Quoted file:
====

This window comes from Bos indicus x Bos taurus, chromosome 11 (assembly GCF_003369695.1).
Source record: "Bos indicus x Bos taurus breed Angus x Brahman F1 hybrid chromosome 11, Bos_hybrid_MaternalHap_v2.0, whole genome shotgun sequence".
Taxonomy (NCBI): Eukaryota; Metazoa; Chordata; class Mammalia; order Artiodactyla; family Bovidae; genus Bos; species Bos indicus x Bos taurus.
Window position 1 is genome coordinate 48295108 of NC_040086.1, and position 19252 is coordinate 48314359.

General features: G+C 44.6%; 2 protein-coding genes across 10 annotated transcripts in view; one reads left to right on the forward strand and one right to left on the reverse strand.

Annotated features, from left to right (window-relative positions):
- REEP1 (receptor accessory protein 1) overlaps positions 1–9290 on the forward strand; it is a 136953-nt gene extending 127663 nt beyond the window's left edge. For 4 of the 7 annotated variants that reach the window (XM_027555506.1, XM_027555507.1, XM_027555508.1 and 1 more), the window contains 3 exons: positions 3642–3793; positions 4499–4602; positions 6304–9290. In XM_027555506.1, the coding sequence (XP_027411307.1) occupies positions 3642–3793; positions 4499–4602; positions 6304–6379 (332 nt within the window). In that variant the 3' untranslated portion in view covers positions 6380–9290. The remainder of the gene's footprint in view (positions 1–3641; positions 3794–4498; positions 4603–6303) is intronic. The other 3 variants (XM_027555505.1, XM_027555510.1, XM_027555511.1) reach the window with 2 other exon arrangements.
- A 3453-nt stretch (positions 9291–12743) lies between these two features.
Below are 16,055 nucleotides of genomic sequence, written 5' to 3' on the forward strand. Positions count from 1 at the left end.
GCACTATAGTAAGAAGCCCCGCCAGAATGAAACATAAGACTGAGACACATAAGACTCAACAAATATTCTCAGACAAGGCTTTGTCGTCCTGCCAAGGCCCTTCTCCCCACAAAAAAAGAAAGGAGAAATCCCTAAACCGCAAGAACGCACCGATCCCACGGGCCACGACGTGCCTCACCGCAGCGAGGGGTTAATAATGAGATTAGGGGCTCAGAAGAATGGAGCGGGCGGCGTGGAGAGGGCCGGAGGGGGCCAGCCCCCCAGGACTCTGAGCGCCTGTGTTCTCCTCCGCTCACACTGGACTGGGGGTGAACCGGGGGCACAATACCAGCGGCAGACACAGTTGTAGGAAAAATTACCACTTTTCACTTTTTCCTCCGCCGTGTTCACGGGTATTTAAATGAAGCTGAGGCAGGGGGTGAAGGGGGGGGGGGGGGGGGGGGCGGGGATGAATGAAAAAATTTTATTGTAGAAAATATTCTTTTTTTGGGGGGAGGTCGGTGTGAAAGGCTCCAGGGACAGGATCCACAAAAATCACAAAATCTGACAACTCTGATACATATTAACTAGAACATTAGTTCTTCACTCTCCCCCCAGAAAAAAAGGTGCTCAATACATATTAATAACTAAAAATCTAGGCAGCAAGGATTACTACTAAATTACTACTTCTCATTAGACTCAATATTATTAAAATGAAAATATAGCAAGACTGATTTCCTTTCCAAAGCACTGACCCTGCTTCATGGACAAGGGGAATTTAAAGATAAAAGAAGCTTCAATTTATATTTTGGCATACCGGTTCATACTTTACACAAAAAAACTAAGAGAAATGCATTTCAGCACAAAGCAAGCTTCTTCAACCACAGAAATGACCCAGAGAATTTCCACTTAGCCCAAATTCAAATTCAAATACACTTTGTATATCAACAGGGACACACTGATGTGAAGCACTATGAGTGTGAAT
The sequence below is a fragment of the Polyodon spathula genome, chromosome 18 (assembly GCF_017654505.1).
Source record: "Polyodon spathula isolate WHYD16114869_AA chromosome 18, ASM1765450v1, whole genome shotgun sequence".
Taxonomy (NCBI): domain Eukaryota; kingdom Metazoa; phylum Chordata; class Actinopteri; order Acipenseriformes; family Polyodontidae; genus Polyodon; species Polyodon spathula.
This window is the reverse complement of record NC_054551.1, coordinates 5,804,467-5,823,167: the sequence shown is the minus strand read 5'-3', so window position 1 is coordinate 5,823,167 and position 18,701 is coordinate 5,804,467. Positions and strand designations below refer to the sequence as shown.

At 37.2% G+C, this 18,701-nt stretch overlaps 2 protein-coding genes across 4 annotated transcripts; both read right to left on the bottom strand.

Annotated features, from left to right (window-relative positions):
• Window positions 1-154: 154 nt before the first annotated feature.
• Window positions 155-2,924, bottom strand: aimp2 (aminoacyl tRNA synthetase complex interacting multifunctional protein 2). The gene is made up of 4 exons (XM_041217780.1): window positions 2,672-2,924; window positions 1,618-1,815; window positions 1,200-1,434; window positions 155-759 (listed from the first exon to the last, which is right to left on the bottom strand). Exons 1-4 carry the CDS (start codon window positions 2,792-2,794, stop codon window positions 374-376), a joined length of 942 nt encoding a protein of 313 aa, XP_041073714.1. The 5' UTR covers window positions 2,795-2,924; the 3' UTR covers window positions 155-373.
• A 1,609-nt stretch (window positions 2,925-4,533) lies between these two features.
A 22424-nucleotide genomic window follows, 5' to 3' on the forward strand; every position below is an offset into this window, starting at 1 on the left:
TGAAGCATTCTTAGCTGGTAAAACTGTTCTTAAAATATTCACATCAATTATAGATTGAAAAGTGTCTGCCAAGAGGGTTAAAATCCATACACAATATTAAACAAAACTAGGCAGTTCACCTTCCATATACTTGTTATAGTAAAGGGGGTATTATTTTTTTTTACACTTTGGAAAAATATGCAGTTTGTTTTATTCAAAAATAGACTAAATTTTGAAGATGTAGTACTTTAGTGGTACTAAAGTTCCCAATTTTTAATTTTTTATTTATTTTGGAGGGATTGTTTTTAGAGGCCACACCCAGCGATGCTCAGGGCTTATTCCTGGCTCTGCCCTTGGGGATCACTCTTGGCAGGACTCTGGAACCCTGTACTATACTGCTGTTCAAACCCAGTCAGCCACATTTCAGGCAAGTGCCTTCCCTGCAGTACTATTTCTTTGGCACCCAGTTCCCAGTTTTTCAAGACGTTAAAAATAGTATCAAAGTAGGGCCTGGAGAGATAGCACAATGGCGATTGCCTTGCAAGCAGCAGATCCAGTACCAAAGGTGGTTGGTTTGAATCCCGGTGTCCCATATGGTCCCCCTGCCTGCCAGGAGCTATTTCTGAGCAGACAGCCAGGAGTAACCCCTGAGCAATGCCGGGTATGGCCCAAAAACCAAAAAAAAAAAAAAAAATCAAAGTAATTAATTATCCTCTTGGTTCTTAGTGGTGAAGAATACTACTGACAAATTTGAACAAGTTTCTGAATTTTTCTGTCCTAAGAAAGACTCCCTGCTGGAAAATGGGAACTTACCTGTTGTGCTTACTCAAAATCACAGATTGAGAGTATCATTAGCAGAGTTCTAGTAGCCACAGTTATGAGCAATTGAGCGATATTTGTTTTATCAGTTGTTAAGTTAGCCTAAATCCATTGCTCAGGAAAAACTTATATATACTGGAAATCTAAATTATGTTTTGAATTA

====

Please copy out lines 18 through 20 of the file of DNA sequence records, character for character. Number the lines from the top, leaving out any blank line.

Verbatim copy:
• Window positions 155-2,924, bottom strand: aimp2 (aminoacyl tRNA synthetase complex interacting multifunctional protein 2). The gene is made up of 4 exons (XM_041217780.1): window positions 2,672-2,924; window positions 1,618-1,815; window positions 1,200-1,434; window positions 155-759 (listed from the first exon to the last, which is right to left on the bottom strand). Exons 1-4 carry the CDS (start codon window positions 2,792-2,794, stop codon window positions 374-376), a joined length of 942 nt encoding a protein of 313 aa, XP_041073714.1. The 5' UTR covers window positions 2,795-2,924; the 3' UTR covers window positions 155-373.
• A 1,609-nt stretch (window positions 2,925-4,533) lies between these two features.
A 22424-nucleotide genomic window follows, 5' to 3' on the forward strand; every position below is an offset into this window, starting at 1 on the left: